http://simri.it/en/
2018 29 GIU
Type of content: news
Communicative register:
Focus area: Physicians

Sleep disordered breathing and GH replacement in patients affected by PWS

Prader Willi syndrome (PWS) is characterized by several respiratory issues  characterizing the evolution of the pathology. Sleep disordered breathing are one of the major comorbidities; their assessment is crucial to start and to continue GH (Growth Hormone) therapy.

Prader Willi syndrome (PWS) is a multisystem genetic disorder characterized by the lack of expression of genes represented on chromosome 15q11-q13. Obstructive apneas, central apneas and nocturnal hypoventilation are present in PWS patients. In this syndrome, an abnormal response to hypoxia and to hypercapnia has been demonstrated. Obstructive apnea is related to: obesity, hypotonia, micrognathia, small nose and oropharynx, viscous secretions. The lack of Necdin (NDN), one of a cluster of genes deleted in PWS, involved in the correct axonal development, determine an abnormal respiratory rythmogenesis causing central apneas. Central apneas are prevalent during REM sleep. Hypotonia, obesity and scoliosis are factors contributing to the determination of nocturnal hypoventilation.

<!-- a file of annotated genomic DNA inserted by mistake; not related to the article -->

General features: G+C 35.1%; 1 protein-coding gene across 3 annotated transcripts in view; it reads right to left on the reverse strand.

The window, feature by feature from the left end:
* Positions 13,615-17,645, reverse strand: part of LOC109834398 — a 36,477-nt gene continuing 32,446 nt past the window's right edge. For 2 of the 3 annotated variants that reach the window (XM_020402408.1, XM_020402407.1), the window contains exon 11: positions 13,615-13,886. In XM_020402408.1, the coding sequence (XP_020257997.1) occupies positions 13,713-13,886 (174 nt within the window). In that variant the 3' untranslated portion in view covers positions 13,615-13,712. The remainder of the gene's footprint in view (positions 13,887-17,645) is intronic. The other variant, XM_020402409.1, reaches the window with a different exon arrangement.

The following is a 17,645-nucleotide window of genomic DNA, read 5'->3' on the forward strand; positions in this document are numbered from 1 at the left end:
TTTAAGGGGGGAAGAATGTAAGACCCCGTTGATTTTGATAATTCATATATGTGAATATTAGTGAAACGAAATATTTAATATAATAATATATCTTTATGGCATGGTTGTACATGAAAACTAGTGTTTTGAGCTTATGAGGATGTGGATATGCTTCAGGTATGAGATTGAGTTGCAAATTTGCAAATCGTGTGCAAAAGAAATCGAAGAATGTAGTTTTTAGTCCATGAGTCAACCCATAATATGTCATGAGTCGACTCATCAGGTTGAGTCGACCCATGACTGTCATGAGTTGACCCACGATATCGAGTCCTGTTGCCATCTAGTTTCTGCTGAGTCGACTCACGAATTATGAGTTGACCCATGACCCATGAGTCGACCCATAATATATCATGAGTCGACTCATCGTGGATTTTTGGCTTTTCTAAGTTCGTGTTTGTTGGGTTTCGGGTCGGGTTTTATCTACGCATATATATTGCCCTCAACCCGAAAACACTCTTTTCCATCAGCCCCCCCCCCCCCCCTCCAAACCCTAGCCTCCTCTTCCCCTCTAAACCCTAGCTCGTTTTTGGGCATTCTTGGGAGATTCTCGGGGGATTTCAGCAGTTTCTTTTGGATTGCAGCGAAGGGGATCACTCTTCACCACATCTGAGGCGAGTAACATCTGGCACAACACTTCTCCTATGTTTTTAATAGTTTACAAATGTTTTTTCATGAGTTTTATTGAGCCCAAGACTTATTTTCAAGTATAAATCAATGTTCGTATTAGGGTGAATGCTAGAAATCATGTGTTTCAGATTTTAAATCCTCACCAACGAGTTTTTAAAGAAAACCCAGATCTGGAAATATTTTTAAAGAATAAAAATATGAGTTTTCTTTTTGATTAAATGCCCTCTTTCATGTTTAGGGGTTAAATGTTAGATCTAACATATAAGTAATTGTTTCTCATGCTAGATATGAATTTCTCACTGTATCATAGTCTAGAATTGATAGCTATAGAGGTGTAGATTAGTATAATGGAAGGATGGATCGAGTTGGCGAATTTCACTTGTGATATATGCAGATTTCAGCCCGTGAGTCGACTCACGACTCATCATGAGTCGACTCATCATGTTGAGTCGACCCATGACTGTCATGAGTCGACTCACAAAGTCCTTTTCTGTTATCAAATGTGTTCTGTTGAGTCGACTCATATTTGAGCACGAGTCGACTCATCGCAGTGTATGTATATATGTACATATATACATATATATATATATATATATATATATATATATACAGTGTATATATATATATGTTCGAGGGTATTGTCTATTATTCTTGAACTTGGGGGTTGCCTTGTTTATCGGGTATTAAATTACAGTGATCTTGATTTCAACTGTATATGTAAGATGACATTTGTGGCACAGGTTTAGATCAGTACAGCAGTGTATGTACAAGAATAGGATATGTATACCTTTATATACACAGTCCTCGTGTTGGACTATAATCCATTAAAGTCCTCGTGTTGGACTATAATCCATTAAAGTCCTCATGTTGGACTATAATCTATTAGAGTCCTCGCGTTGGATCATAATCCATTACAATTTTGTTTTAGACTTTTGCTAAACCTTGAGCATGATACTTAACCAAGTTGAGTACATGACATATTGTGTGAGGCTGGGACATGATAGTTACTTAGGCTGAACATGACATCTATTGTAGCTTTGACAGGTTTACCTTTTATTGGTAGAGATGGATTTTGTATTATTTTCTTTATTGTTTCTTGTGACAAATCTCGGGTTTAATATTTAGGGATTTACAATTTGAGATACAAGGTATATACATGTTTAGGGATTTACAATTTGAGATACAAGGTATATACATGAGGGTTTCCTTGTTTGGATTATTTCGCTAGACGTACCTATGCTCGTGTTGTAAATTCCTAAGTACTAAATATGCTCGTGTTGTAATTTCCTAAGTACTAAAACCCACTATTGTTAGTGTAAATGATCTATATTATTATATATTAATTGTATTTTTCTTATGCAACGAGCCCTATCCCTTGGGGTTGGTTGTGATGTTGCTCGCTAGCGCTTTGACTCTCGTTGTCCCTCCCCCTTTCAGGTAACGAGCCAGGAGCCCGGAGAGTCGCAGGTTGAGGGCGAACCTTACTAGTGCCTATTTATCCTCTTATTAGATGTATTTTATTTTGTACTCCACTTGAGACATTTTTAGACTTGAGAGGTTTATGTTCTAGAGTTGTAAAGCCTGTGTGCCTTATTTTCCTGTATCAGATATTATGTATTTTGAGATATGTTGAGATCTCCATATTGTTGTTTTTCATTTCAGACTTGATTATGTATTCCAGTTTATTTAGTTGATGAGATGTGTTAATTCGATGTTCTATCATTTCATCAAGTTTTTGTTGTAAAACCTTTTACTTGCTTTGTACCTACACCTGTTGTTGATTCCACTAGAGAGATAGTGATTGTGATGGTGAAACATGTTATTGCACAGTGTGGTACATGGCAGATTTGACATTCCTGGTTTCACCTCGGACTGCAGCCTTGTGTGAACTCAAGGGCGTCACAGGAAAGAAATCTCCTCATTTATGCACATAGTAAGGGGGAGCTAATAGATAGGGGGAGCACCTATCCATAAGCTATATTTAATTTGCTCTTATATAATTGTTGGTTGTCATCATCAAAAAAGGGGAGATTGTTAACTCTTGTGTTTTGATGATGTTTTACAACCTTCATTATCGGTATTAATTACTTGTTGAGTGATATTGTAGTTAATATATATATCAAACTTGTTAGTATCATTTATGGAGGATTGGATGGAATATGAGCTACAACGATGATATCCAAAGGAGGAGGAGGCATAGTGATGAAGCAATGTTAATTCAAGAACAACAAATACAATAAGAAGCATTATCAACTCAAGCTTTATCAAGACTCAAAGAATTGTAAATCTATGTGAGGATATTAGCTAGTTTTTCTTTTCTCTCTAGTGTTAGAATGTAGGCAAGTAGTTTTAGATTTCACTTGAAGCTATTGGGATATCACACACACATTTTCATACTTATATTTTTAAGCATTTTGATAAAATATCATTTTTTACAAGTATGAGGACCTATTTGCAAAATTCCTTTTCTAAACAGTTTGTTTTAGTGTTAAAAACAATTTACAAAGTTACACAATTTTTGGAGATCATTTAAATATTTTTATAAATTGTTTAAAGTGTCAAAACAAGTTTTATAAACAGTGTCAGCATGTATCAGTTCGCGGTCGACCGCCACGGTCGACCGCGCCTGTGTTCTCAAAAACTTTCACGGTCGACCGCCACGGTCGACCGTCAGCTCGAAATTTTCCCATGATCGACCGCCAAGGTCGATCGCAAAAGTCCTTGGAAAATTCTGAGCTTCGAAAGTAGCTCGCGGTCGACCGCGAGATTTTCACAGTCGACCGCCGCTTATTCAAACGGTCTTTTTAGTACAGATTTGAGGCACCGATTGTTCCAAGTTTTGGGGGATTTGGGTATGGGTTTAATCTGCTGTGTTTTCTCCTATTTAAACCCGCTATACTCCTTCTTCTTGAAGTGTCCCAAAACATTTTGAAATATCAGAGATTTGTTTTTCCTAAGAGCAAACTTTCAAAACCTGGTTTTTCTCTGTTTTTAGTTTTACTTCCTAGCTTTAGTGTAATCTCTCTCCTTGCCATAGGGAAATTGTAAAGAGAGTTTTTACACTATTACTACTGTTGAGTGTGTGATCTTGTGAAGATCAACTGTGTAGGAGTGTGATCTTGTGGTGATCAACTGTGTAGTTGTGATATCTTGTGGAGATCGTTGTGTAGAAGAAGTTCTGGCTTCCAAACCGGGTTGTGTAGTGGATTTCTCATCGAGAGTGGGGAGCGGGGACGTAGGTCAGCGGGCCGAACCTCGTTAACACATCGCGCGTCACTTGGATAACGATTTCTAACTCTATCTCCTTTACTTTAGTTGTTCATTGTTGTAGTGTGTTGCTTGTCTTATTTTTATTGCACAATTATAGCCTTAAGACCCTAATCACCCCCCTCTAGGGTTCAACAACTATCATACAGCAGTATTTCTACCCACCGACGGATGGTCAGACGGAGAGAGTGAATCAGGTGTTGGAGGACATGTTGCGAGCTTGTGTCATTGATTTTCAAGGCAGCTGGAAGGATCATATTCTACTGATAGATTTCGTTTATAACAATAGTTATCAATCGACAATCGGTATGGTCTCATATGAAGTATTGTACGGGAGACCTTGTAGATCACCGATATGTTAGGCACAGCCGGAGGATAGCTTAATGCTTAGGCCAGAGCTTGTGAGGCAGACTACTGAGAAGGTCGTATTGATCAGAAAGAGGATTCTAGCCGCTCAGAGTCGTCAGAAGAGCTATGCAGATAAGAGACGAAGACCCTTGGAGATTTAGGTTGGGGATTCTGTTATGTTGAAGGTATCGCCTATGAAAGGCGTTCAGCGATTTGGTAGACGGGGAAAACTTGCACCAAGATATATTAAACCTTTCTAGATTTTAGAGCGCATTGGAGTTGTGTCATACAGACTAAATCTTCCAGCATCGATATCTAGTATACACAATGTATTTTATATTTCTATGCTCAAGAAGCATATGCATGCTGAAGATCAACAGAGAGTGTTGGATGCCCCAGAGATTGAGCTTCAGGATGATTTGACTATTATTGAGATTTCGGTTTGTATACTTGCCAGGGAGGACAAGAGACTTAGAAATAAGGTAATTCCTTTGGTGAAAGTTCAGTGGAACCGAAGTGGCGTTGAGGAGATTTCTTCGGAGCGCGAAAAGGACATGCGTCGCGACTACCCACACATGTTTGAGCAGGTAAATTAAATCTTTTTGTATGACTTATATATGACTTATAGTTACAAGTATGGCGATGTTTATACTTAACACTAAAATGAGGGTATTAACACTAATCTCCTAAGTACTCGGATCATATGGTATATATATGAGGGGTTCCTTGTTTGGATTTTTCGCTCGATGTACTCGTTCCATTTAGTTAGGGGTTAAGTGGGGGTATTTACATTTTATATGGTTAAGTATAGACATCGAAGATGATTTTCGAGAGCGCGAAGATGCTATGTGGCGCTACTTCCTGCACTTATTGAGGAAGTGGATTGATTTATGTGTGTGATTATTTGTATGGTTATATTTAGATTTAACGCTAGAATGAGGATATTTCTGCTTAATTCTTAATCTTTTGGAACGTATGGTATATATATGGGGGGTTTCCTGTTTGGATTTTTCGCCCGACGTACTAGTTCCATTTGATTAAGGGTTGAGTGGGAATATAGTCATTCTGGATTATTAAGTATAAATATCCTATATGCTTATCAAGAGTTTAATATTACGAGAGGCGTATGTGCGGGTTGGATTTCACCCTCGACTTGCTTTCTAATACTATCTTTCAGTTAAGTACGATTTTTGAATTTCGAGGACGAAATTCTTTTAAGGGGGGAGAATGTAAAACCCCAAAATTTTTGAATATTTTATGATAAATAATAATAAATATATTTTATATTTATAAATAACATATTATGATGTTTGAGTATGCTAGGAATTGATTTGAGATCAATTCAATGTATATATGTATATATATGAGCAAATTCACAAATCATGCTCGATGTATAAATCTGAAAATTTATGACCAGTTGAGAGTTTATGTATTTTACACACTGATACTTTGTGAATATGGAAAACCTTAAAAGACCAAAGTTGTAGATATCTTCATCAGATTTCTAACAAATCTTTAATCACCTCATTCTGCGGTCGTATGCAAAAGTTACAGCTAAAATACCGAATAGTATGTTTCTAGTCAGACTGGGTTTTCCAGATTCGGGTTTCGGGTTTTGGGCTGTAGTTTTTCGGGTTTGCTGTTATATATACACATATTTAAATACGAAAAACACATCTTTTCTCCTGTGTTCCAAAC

GH (Growth Hormone) has been shown to be an effective drug in patients affected by PWS. However, there was considerable concern surrounding its safety following several reports of sudden death in PWS patients shortly after GH initiation. The development or worsening of obstructive sleep apnea has been reported in children who have started GH therapy. Conversely, the central hypoventilation has been demonstrated to improve with GH treatment for direct effects of the drug on the hypothalamic function. Therefore, the drug can be administered safely, in severe obese patients or untreated severe OSA. A sleep study should be performed prior to starting GH and OSA should be identified and eventually treated. A repeat sleep study should be performed 3-6 months following initiation of GH therapy and patients should continue to be monitored for signs and symptoms of OSA thereafter.

Ref: Tan HL, Urquhart DS.Respiratory Complications in Children with Prader Willi Syndrome. Paediatr Respir Rev. 2017 Mar;22:52-59.

Article by Alessandro Onofri